I don’t know why I’m hesitating. I don’t want to spend my days guarding the fence, or patrolling the city, or even pacing the training room floor. I may have an aptitude for fighting, but that doesn’t mean I want to do it all day, every day. The chance to make a difference in Dauntless appeals to the Abnegation parts of me, the parts that are lingering around, occasionally demanding attention.

I think I just don’t like when I’m not given a choice.

I shake my head. “No, you weren’t wrong.” I clear my throat and try to sound stronger, more determined. “I want to do it. Thank you.”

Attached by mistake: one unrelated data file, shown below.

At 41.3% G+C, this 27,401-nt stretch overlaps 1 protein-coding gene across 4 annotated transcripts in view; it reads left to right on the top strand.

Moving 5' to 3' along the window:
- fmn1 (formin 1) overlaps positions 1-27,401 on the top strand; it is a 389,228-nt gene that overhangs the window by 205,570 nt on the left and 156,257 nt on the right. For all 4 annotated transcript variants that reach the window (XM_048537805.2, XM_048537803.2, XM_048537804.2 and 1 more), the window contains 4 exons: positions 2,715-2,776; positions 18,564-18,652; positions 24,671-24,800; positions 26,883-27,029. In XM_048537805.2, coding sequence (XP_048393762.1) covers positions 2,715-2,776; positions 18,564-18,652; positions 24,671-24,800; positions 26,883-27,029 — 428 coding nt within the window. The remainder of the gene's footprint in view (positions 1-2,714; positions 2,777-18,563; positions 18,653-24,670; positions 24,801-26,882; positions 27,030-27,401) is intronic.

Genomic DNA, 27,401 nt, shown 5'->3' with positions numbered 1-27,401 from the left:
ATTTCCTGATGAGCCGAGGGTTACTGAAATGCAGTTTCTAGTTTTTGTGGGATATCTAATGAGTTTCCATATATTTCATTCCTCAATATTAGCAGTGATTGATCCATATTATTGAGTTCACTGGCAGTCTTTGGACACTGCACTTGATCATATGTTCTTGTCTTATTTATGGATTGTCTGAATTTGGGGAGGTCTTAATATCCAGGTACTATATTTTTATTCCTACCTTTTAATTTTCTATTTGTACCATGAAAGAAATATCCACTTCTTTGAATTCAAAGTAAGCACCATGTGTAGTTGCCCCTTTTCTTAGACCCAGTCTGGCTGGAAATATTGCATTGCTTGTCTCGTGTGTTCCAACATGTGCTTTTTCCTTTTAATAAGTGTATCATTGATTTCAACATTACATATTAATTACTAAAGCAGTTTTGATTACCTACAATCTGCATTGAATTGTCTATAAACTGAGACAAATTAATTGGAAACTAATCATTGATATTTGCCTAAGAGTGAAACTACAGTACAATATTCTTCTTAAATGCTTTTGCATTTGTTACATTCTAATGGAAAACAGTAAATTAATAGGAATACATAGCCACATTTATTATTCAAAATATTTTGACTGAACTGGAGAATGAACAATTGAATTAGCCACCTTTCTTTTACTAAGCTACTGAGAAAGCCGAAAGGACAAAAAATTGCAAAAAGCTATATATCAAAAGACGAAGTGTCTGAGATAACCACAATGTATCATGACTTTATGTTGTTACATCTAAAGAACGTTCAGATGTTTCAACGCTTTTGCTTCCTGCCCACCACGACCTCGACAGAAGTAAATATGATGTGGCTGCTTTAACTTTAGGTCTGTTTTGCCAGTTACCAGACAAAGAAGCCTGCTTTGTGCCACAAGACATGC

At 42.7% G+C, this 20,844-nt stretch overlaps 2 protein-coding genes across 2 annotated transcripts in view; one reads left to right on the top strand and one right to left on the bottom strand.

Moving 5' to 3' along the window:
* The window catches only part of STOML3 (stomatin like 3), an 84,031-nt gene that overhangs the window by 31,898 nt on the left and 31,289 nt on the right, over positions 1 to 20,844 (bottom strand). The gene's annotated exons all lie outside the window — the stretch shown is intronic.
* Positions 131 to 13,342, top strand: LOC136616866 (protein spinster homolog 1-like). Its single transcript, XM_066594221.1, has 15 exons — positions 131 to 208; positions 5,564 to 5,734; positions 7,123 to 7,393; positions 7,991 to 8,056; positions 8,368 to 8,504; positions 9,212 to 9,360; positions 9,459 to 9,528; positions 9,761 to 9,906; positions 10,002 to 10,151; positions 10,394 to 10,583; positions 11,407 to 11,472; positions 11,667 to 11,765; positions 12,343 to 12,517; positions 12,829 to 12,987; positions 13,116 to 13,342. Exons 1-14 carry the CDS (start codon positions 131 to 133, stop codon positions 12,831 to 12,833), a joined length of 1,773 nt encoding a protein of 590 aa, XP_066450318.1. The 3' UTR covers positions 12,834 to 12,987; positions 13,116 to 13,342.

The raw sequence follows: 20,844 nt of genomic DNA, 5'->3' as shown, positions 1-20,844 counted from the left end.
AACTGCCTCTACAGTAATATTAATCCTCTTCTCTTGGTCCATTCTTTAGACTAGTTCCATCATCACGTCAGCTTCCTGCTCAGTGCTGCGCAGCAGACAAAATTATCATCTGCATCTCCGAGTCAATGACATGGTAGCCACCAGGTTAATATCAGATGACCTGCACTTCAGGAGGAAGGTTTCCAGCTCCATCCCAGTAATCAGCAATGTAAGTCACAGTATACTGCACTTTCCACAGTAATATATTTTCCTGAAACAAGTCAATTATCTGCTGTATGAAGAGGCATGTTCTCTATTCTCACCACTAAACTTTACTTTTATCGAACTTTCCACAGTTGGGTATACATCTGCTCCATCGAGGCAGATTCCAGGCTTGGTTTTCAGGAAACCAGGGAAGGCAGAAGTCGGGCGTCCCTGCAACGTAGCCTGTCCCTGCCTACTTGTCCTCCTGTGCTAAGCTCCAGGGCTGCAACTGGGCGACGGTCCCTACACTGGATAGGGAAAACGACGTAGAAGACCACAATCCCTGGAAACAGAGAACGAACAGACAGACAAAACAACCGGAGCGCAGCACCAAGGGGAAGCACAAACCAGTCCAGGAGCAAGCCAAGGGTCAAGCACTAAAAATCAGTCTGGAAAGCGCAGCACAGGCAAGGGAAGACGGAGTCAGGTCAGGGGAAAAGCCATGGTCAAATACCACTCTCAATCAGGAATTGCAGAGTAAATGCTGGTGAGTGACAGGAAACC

“Excellent.” Max gets up and cracks one of his knuckles idly, like it’s an old habit. He holds out his hand for me to shake, and I take it, though the gesture is still unfamiliar to me—the Abnegation would never touch each other so casually. “Come to the conference room near my office tomorrow morning at eight. It’s in the Pire. Tenth floor.”

He leaves, scattering bits of dried earth from the bottom of his shoes as he walks out. I sweep them up with the broom that leans against the wall near the door. It’s not until I’m scooting the chair back under the table that I realize—if I become a Dauntless leader, a representative of my faction, I’ll have to come face-to-face with my father again. And not just once but constantly, until he finally retires into Abnegation obscurity.

My fingers start to go numb. I’ve faced my fears so many times in simulations, but that doesn’t mean I’m ready to face them in reality.